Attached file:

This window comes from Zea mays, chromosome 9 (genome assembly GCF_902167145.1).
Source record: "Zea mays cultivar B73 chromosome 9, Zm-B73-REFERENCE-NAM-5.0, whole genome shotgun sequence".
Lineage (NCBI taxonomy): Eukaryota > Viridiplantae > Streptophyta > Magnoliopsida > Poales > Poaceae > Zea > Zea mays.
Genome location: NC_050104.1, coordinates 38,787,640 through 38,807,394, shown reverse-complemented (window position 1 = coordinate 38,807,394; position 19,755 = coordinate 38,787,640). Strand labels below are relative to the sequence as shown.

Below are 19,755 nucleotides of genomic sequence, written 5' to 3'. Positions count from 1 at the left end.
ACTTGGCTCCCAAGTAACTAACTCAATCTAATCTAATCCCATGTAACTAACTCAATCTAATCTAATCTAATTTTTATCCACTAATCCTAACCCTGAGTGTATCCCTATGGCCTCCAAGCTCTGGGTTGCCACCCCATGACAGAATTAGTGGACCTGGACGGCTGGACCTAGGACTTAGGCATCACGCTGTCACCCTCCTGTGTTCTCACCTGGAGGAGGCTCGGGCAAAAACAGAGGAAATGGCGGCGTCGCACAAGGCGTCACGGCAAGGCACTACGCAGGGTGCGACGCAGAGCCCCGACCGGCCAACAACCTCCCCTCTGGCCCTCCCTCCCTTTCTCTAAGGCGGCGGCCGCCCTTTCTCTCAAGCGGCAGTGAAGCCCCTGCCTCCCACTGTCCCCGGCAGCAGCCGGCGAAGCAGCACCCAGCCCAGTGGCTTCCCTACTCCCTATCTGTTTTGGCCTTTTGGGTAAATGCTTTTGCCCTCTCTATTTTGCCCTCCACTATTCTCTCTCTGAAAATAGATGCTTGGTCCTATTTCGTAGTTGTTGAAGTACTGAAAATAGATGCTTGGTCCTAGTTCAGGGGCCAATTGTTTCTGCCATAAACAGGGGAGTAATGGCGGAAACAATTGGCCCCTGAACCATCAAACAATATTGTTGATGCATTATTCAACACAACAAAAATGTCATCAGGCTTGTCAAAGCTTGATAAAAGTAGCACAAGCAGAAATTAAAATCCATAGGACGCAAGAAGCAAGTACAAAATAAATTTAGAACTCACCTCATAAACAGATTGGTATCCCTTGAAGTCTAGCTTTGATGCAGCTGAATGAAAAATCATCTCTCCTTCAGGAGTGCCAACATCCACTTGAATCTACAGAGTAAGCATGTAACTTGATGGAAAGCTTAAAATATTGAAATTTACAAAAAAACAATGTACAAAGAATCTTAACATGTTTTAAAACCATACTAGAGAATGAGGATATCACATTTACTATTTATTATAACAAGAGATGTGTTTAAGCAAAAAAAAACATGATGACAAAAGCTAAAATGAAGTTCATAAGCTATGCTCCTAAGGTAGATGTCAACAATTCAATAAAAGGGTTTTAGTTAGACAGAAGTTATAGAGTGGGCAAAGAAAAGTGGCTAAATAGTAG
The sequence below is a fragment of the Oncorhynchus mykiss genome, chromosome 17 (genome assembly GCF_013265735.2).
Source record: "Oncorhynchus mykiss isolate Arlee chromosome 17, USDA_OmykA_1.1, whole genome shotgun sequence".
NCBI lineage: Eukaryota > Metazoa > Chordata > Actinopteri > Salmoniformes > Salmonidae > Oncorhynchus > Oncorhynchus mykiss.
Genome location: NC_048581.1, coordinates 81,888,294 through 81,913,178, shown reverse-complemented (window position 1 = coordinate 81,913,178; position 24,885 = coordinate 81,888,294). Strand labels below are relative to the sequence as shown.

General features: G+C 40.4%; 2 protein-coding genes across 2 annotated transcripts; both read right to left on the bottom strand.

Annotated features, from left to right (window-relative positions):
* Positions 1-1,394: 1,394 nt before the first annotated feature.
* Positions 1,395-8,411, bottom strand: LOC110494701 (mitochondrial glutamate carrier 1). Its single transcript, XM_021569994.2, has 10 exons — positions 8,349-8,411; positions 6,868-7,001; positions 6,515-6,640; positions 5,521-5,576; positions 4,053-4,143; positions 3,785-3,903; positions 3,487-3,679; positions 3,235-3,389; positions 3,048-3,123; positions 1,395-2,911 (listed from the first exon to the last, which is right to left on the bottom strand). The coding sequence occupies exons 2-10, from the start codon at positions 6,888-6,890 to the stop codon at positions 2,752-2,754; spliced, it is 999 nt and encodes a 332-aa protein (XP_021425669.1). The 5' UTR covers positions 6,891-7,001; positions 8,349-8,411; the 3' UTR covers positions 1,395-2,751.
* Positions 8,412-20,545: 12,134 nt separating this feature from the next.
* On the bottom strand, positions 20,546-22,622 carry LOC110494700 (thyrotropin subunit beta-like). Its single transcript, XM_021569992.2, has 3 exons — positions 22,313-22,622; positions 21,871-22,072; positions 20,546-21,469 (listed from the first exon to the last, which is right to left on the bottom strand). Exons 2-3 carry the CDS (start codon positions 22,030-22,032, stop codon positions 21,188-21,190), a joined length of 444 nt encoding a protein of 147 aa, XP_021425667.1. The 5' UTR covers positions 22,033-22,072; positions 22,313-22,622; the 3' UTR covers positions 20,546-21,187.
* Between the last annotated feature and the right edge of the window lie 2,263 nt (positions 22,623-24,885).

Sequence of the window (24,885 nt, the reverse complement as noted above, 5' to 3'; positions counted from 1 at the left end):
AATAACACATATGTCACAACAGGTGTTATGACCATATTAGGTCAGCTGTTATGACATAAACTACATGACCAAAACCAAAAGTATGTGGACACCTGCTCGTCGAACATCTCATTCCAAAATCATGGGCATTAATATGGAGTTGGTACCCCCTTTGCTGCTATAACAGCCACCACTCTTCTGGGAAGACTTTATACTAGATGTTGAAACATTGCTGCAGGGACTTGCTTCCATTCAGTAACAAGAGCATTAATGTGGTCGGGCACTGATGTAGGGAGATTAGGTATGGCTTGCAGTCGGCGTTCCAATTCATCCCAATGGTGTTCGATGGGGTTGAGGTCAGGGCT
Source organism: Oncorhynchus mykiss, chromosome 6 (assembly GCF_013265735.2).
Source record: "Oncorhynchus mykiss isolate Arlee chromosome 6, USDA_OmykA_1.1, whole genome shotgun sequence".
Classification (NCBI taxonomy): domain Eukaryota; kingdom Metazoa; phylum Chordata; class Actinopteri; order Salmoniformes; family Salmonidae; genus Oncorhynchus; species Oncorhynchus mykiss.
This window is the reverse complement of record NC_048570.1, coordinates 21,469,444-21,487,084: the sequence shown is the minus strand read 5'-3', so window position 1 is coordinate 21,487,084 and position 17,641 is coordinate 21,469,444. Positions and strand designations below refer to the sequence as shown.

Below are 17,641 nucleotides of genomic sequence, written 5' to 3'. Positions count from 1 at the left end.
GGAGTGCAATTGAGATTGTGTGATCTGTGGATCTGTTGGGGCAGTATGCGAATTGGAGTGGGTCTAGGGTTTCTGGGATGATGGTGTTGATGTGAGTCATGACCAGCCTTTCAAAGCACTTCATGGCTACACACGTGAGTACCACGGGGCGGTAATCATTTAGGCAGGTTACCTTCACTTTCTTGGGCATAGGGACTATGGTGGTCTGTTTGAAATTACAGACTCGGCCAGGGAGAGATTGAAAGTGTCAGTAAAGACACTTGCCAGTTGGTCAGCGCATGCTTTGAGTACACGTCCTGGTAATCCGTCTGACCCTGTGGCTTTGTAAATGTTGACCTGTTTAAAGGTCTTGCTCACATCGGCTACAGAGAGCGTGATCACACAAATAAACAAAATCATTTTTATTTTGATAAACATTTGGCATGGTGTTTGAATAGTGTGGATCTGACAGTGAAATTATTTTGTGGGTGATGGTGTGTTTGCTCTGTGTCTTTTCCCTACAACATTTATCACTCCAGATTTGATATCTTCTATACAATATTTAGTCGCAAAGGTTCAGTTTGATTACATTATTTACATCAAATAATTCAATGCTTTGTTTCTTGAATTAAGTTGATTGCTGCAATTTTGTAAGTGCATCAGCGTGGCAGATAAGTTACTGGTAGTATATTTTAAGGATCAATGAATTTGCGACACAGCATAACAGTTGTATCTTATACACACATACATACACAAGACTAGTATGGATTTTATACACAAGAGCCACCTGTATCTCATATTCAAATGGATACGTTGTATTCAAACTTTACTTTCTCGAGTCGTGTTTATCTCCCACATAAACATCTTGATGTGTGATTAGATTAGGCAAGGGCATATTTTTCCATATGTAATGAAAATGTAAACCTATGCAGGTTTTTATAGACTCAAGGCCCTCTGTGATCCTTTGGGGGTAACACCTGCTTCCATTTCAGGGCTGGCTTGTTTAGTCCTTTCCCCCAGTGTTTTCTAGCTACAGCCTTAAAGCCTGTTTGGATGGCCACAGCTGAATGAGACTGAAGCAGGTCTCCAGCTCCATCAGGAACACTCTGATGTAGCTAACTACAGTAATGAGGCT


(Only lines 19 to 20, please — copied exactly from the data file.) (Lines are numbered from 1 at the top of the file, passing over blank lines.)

AATAACACATATGTCACAACAGGTGTTATGACCATATTAGGTCAGCTGTTATGACATAAACTACATGACCAAAACCAAAAGTATGTGGACACCTGCTCGTCGAACATCTCATTCCAAAATCATGGGCATTAATATGGAGTTGGTACCCCCTTTGCTGCTATAACAGCCACCACTCTTCTGGGAAGACTTTATACTAGATGTTGAAACATTGCTGCAGGGACTTGCTTCCATTCAGTAACAAGAGCATTAATGTGGTCGGGCACTGATGTAGGGAGATTAGGTATGGCTTGCAGTCGGCGTTCCAATTCATCCCAATGGTGTTCGATGGGGTTGAGGTCAGGGCT
Source organism: Oncorhynchus mykiss, chromosome 6 (assembly GCF_013265735.2).